As to who they were, that did change because I soon realised we couldn’t discover how and why things happened without looking at them as individuals, as family units, and as a set of interactions with officials, acquaintances and extended family. For me this was far more than FAN research.

I wanted to examine a subject or a person who I could put at centre of my research and not only explore the sphere of influence, but the ripples of interaction with others. Ripples that spread out and came back to the originator. Hence the reason for this site.

Current ‘ripples’ map – these are not all relatives, this also charts the ‘other’ and the ‘individual’ next to them. (c) 2021 Mish J Holman. No reuse without permission. Click to enlarge

It is not a straightforward family history blog – it is an exploration of the other person and the individual next to them. A story of six degrees of separation and how that 6th person away from our ancestor may have an direct or indirect influence on their lives and that of their descendants.

But what is equally important is how our ancestor is that 6th person to someone else and through good or bad actions, they may have shaped their family arc for generations. That gives some pause for thought and constantly engages me.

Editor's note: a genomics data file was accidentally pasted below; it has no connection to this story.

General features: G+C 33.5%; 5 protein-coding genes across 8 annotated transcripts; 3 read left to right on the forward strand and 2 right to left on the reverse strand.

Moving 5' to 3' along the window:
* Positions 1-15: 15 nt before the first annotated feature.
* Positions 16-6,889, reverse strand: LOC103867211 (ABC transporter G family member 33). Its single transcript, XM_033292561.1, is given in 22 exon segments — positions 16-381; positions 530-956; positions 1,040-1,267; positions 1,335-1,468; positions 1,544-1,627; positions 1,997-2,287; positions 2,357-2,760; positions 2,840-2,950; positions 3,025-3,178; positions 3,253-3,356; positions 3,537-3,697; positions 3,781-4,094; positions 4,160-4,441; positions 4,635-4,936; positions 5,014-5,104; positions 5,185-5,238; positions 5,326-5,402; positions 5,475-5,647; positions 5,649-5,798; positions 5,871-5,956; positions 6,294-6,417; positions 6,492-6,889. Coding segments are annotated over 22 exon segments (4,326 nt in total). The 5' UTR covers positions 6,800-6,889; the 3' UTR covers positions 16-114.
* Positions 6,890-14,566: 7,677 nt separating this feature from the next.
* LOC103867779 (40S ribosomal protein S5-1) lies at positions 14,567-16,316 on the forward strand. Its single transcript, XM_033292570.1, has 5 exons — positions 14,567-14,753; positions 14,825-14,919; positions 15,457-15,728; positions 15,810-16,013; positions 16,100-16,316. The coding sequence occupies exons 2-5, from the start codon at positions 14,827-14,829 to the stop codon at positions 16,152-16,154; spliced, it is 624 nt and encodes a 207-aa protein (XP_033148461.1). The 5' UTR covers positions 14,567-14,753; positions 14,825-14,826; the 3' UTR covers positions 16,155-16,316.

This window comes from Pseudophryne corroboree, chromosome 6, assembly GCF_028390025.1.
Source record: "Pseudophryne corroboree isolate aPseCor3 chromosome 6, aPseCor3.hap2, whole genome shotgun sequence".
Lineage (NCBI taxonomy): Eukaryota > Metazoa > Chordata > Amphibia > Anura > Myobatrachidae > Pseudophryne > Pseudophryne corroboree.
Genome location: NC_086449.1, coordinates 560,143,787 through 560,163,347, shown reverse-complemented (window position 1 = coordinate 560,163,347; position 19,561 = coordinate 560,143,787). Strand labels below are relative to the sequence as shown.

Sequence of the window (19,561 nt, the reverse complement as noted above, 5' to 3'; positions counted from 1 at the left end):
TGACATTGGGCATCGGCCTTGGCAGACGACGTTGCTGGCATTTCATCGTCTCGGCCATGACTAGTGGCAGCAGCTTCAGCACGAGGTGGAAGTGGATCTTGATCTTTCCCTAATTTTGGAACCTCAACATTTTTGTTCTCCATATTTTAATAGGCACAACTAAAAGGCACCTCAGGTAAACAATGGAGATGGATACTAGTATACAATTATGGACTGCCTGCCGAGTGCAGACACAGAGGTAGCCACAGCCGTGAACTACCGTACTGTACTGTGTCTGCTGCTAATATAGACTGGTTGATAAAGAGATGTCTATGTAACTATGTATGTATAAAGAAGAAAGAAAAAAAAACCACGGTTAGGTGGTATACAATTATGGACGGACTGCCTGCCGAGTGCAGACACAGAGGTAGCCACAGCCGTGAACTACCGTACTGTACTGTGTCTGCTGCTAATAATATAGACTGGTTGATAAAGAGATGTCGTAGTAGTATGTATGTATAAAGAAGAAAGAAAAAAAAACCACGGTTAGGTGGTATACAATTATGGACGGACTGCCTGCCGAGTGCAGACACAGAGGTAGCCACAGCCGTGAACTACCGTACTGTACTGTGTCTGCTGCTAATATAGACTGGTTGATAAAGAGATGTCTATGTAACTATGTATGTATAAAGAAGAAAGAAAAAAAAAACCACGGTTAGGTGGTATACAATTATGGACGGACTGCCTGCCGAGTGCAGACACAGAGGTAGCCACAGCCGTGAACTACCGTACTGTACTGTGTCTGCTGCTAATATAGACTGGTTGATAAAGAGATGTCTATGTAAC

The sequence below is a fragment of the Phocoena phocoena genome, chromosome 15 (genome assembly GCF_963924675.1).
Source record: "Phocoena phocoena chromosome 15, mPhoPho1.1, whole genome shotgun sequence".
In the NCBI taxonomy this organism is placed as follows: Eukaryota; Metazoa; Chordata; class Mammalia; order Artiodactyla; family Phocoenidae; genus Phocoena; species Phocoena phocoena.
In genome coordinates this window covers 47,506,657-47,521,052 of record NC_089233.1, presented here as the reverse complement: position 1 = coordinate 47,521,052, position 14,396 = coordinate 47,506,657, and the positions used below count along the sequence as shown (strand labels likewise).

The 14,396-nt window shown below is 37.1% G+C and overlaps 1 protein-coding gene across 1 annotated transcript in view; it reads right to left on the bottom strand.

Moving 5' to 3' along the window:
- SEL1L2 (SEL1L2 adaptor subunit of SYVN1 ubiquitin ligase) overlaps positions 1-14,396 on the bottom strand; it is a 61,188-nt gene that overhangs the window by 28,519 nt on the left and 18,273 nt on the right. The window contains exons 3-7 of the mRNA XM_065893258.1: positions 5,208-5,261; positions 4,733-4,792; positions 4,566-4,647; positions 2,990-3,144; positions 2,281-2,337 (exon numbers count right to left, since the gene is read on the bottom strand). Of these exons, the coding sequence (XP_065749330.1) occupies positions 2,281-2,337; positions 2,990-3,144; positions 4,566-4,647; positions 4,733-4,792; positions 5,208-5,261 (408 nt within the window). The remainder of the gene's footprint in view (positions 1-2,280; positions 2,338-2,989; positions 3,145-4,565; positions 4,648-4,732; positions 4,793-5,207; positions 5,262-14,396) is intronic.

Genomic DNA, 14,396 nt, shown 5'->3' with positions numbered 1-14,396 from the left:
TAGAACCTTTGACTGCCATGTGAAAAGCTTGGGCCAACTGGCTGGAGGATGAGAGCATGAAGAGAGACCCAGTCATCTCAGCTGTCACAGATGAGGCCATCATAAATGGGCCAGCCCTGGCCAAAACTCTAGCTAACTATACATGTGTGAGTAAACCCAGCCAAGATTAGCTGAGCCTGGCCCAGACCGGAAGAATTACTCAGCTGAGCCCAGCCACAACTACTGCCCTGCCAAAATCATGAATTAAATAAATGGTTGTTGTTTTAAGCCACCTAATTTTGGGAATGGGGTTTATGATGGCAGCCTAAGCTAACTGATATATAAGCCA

In truth there are times I am close to abandoning it all and walking away. I am easily disillusioned, mostly with myself than other people. It’s all I have and perhaps I should move on and find something else, but it is also a reason to stay.

4 Replies to “Origins and Ripples”

  1. Thank you for such an insightful post and story. It’s actually rare for a post to pull me up short and really make me think at a conceptual level, rather perhaps than at a “I could try that” practical level. Your ripples concept extrapolates the FAN principle to the influences they have and not just the more general interactions. I’ve seen this in migration research where individuals choose their destination because their friends are going there rather than another destination where kin may have gone. Similarly how they affect each other at once in their new home.

    You have got my mind clicking, thank you.

    At a practical level, could you share what tech you use for your ripples map?

    1. Thanks so much for your comment. I am so glad you were engaged by the subject.
      There has been an emphasis over the years on cluster and FAN research for genealogical method, but little on influences and generational shaping. I would love to do more if I had the time.

      The software used was something called Free Plane – not the easiest to use which is why I want to do a webinar about it at some point.


  2. Thank you Mish. This has opened up my mind to a whole new concept within my research and has allowed me to start considering influences and generational shaping. I look forward to the webinar and please please never move on and find something else.

    1. I am so glad it’s inspired you Christine. I hope that genealogists can look at a point in their ancestor’s lives and see who or what motivated them to change direction and what affect it had on future generations. Mish